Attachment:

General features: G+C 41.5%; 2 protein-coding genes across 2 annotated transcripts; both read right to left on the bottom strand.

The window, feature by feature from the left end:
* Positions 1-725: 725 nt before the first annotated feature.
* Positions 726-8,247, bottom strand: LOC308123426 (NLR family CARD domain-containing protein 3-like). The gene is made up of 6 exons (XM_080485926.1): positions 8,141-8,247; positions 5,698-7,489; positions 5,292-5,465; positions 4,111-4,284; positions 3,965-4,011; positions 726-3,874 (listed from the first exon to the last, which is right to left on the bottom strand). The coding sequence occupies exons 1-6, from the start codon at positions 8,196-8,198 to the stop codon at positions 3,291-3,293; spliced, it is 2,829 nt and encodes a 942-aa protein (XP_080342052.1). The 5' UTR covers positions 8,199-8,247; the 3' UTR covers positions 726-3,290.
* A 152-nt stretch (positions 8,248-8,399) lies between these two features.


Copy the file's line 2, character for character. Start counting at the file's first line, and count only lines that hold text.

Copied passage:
The window, feature by feature from the left end: